Proud Indigenous man Jason Gillespie, pictured wearing the Striker Aboriginal training jersey, believes January 26 should not be celebrated
‘A day in which all Australians can celebrate would be my preference,’ Gillespie told News Corp on Sunday.
‘What a lot of people don’t realise is that history shows Australia Day has not always been celebrated on January 26. The conversations need to continue to explore an alternative.’
For their part, Aussie skipper Meg Lanning and the entire Aussie team is clearly backing Gardner, and ‘wrapping their arms around her’ as the old sports cliche goes.
The side will wear their Indigenous jersey and do a number of Indigenous initiatives on gameday in Hobart, while they are also going on a ‘cultural tour’ of Tasmania on Wednesday, no doubt to learn more about the tragic history of Indigenous peoples in the Apple Isle.
Lanning said it was never a matter of Gardner boycotting the game, no matter how strongly she feels, and the side was proud of her leadership for First Nations peoples.
Sydney Sixers and Perth Scorchers WBBL players form an Indigenous Barefoot Circle – an initiative Ash Gardner helped introduce
‘She’s (Gardner) going pretty well. Obviously putting out her feelings and views on the issue is a brave step,’ the recently-returned skipper said ahead of the first.
‘She’s been a great leader in our group and also out in the community on issues First Nations people face.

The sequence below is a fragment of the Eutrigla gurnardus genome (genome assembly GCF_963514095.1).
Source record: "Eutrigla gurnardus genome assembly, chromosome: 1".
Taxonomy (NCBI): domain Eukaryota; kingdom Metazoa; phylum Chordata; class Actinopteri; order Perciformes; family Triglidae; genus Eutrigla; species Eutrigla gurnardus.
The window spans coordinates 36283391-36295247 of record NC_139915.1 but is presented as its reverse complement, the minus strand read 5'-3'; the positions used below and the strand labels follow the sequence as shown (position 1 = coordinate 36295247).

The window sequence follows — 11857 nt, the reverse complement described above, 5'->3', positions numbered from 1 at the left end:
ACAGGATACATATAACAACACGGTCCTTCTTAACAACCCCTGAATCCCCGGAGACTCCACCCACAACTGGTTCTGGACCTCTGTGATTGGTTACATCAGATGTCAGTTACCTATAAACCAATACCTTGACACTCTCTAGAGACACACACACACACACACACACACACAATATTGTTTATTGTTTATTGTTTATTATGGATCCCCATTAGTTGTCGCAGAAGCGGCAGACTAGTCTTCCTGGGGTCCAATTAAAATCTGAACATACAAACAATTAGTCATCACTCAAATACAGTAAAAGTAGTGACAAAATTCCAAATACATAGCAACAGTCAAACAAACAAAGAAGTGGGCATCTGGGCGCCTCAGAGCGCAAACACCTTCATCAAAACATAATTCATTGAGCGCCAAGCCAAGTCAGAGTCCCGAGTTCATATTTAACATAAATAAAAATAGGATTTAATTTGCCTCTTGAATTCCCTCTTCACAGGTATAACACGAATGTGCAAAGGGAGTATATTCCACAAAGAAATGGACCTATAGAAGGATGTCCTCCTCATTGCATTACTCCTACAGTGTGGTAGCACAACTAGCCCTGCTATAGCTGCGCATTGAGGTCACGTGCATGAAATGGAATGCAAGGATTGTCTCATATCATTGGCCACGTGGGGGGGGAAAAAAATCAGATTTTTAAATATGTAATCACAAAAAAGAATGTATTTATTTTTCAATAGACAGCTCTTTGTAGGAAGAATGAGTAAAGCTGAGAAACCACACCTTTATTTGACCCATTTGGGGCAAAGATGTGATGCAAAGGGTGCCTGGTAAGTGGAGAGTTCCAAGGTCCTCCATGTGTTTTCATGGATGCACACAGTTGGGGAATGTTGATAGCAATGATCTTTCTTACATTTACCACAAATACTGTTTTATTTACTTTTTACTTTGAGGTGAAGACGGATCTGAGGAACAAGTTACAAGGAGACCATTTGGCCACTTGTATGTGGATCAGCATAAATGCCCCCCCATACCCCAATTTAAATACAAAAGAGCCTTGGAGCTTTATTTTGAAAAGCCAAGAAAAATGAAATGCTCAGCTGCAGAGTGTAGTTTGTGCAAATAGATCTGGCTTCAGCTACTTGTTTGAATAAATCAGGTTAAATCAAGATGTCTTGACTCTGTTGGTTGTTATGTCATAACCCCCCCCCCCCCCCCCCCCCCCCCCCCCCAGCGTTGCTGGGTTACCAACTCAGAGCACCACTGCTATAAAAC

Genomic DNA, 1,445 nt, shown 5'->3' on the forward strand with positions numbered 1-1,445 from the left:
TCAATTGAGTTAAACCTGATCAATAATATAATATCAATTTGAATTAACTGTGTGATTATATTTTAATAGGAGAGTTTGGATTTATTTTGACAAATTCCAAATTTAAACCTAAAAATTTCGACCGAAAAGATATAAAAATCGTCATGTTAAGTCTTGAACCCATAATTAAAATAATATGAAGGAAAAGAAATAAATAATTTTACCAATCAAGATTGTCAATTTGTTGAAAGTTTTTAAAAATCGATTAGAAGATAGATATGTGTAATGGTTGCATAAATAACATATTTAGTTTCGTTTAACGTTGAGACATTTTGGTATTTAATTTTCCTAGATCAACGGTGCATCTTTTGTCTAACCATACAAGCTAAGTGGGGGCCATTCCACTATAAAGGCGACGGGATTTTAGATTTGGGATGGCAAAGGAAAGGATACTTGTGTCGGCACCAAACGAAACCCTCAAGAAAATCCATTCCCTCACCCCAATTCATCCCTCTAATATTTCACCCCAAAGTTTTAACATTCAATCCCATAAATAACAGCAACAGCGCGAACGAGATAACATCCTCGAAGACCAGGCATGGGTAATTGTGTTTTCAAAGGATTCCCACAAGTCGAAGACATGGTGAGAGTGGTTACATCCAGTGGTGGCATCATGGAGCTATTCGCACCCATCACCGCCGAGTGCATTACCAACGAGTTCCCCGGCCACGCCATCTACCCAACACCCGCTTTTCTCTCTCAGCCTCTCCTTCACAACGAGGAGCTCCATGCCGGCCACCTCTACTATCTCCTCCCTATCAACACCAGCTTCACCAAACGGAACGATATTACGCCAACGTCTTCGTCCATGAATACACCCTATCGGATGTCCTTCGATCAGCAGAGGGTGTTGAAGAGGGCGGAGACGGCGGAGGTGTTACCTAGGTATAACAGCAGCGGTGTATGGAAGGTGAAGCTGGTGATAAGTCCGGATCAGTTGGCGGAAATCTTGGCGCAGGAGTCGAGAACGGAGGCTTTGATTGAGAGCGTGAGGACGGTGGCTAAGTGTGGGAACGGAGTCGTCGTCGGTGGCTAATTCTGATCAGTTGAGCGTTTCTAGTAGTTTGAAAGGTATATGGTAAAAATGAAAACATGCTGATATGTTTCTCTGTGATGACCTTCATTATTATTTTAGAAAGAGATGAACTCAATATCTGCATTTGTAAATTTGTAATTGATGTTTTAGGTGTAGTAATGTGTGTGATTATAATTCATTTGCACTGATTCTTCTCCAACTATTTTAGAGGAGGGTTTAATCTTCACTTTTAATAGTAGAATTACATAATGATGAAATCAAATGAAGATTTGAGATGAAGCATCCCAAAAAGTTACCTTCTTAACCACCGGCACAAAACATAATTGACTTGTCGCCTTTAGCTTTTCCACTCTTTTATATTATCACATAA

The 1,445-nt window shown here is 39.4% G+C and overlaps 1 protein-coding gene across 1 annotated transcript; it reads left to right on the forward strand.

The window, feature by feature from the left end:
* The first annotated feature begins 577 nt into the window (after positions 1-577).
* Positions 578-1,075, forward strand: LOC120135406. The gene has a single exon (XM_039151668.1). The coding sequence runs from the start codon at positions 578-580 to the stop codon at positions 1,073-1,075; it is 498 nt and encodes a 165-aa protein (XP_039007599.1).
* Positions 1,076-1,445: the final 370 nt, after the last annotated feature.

‘She’s given us amazing insight into what impact the day has on First Nations people. I think she’s been really brave, and we’ll just go out there and play and do what we can control.’
The Aussie skipper said the side would be using the opportunity to learn more about Indigenous culture, and were firmly behind Gardner’s desire not to play on Australia Day.
Meg Lanning (right) celebrates a wicket with Ash Gardner (left) in the third game of Australia’s ODI series against Pakistan. The Aussie skipper said the team was right behind their Indigenous star
We’ve had a lot of discussions as a group around the game on Jan 26. I’d like to say that we’re fully supportive of Ash and her stance and her feelings and views around it,’ Lanning told reporters.
‘It’s something that we can’t control in terms of the scheduling and playing on that day, but something we would like to do is acknowledge is the sadness and grief that day brings for First Nations people.
‘We’re going to try to use the opportunity we have to educate ourselves and try to create a better understanding of what it means and their culture. It’s a really united front in the group and we all support Ash and her feelings around the day,’ said Lanning.
Australia’s three-match T20 series against Pakistan begins today before the Australia Day clash, with the final game set to be played on Sunday in Canberra.